Fractions (5 or 10 ml) are collected and assayed by ELISA for MUC16, using for instance anti-CA125 from ICN or the anti-MUC16 antibody VK8 (Memorial Sloane Kettering, New York) , prior to pooling MUC16 positive fractions and storage at -20°C.
In order to remove contaminating immunoglobulins, MUCl6 pools are incubated with NaSCN (to 1.5M) for 10 mins, DTT (to 50mM) for 30 mins, then iodoacetamide (to 75mM) for 30 mins before being subjected to gel filtration on, for instance, an S300 or a Superdex™ 75 column.
Resulting fractions (5ml) are assayed for MUC16 and human immunoglobulin (Ig) content by ELISA.
MUC16 containing fractions (uncontaminated with human Ig) are pooled and stored at -20°C.
Example 2b-Post Ig disruption gel filtration chromat ography
For a sample prepared in the manner described above, fractions from a post-Ig disruption gel filtration were assayed for MUC16 using anti-MUC16 antibody. VK8 and for human Ig using an anti-human Ig. The results are shown in Figure 1. As is clearly demonstrated, two substantially immunoglobulin free MUC16 peaks are eluted.
Example 3-purification of c-myc antigen
Methodology as per purification of MUC1 (Example 1), except that:
Monoclonal anti-c-myc antibody 9E10 (ATCC) is used (or equivalent anti-c-myc antibody).
Gel filtration is performed on a Superdex™ 75 column. Electrophoresis and Western blotting
Purity of MUC1, MUC16 and c-myc fractions are assessed by denaturing polyacrylamide gel electrophoresis and Western blotting, performed according to standard protocols using BioRad™ Mini Protean III™ system and BioRad™ DryBlot™ system.
Protein patterns were revealed on gels for c-myc by silver staining (Figure 2). Western blots of c-myc were immuno-probed using monoclonal antibodies 9E10 (Figure 3) . In each case, c-myc as well as immunoglobulin heavy and light chains are identified.
Example 4-standard auto-antibody assay
Tumour antigen (e.g. MUC1, MUC16 or c-myc prepared according to Examples 1-3) diluted appropriately in PBS is plated out at 50 fj.1 per well in a standard 96 well microtiter plate and left to air dry overnight;
Plate washed once with PBS/Tween™ to remove residual salt crystals;
Plate blocked for 60 mins with 0.1% casein or 1% BSA in PBS;
Plate washed x3 with PBS/Tween™;
Serum (diluted 1/100 in PBS/0.1% casein) plated out in triplicate (50 jul per well) , also monoclonal antibody controls;
Incubate for 60 mins at room temperature with shaking; Wash plate x4 with PBS/Tween™;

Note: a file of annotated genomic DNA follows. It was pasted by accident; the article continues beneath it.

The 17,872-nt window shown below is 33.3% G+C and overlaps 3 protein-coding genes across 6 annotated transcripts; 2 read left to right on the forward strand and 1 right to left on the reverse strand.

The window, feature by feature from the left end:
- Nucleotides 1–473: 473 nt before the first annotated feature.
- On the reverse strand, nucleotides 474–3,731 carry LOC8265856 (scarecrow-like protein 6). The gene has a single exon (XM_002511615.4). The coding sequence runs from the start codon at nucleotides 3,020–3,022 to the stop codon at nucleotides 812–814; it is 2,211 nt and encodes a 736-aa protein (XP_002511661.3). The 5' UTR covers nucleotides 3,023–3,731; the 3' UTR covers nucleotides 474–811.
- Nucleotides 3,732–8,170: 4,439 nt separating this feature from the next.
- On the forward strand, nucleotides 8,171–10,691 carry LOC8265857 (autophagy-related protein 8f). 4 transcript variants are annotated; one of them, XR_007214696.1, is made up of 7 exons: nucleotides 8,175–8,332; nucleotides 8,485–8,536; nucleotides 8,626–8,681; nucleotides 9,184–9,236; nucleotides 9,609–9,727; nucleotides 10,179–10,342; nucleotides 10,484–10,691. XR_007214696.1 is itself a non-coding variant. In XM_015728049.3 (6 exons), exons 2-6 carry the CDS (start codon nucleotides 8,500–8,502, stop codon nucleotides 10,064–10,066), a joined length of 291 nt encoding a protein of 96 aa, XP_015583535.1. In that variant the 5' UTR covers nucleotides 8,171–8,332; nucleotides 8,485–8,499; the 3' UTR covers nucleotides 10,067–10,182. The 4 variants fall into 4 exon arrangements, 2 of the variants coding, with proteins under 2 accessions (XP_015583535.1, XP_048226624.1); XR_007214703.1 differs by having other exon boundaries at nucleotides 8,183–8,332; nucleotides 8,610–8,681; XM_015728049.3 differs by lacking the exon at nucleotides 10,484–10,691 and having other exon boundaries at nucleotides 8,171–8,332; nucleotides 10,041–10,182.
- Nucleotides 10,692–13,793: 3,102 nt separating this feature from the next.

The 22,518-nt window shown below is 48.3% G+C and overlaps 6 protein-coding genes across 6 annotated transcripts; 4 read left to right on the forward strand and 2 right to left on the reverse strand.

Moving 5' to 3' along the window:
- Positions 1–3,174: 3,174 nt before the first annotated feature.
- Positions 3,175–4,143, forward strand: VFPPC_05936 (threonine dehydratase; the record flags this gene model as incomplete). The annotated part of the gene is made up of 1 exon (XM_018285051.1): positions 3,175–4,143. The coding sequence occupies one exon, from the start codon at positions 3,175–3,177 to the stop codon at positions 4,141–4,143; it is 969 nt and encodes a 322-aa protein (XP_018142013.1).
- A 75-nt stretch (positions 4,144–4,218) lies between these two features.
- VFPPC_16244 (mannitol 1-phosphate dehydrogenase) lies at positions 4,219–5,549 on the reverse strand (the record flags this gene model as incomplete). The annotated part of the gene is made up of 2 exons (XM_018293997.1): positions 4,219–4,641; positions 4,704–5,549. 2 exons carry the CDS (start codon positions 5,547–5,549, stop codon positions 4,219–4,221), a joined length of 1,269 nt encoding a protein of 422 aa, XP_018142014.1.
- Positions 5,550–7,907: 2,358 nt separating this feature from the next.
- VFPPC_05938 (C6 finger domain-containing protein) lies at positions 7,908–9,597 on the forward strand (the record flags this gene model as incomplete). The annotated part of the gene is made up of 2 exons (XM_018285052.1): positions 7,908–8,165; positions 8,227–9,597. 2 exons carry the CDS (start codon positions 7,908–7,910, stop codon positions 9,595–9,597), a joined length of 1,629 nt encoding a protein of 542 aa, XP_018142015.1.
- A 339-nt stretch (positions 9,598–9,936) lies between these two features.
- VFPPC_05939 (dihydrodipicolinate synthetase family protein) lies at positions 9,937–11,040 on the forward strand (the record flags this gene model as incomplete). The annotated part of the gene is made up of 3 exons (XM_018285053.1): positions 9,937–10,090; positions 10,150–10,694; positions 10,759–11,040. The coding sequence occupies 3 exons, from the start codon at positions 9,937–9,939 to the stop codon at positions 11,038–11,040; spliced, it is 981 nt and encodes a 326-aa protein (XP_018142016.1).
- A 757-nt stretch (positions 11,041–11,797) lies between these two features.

Add horseradish peroxidase (HRP)-conjugated anti-Ig antibody (Dako) to each well (50 /zl per well) at 1/8000 dilution for anti-human and 1/1000 for anti-mouse ;
Incubate for 60 mins at room temperature with shaking,-Wash plate x4 with PBS/Tween™;
Add 50/il TMB (tetramethylbenzadine) per well and read kinetically over a 10 min period at ,AS5o nm-
Using the method as described in Example 4, cancer-associated autoantibodies to MUC1 and MUC16 were
measured in a. variety of sera using MUC1 and MUC16 isolated from the various sources as described herein. Results generated are shown in Figures 4 to 6.
Figure 4 shows a comparison of patient serum auto-antibody reactivity against MUC1 isolated from various body fluids: urine (from "normal" individuals), pleural effusion from a cancer patient and serum from advanced breast cancer patients (ABC serum). The patient serum tested was from either individuals with no evidence of breast cancer themselves but with a family history of breast cancer (i.e. one or more ' relatives who had breast cancer at a young age) or individuals with primary breast cancer.
Standard auto-antibody ELISAs were performed as described above, utilising MUC1 isolated from urine (normal), pleural effusion or ABC serum as antigen. Data was normalised to an internal control reaction using the DF3 anti-MUCl monoclonal antibody (as opposed to a serum sample) against each of the MUC1 antigens.
As can be seen from the Figure, MUC1 derived from normal urine (nMUCl) was consistently lower in its reactivity than MUC1 derived from either pleural effusion (PE) or ABC serum. Furthermore, MUC1 derived from PE was of similar reactivity to cancer-associated MUC1 autoantibodies as MUC1 isolated from the serum of patients with ABC and therefore of equal diagnostic value.
Figure 5 shows the results of an identical exercise to Figure 4 except that all serum samples tested were for normal individuals (no breast cancer or family history of breast cancer). As can be seen, there is no significant difference in the reactivity of the serum to the three different antigens.
Figure 6 shows reactivity of MUC16 cancer-associated
autoantibodies from serum of patients with ovarian masses (pre-operative) against MUC16 (CA125) isolated from the serum of normal individuals and from ascites fluid in a patient with breast cancer. Antigens were prepared as in Example 2 and autoantibodies detected using ELISA assay as described in Example 4.